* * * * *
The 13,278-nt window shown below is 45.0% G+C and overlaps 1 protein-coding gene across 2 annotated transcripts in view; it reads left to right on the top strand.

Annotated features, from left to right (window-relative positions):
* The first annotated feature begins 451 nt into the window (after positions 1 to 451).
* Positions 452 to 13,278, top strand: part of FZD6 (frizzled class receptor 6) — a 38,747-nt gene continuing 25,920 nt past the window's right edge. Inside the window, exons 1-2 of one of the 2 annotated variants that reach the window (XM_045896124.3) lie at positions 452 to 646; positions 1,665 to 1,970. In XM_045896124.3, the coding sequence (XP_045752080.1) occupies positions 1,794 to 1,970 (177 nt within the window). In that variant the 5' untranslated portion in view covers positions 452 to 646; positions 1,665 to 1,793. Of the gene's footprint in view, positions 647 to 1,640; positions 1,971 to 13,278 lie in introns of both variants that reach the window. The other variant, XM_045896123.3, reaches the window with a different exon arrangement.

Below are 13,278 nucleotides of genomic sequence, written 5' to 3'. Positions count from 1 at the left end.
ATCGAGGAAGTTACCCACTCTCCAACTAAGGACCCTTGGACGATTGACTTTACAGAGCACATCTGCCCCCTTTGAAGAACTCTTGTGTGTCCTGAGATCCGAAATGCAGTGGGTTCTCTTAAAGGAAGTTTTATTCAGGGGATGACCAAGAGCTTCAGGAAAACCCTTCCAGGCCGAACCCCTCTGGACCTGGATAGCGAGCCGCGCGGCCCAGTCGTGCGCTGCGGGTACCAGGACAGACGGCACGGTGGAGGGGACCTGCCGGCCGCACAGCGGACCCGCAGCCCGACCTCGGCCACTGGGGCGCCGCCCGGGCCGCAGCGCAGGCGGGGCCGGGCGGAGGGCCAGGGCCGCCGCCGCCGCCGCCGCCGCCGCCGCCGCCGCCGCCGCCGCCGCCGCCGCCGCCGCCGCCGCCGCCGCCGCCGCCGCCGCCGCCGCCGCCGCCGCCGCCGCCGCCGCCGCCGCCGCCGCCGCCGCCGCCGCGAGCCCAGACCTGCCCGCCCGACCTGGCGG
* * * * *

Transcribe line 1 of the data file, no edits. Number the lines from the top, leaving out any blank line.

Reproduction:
The 13,278-nt window shown below is 45.0% G+C and overlaps 1 protein-coding gene across 2 annotated transcripts in view; it reads left to right on the top strand.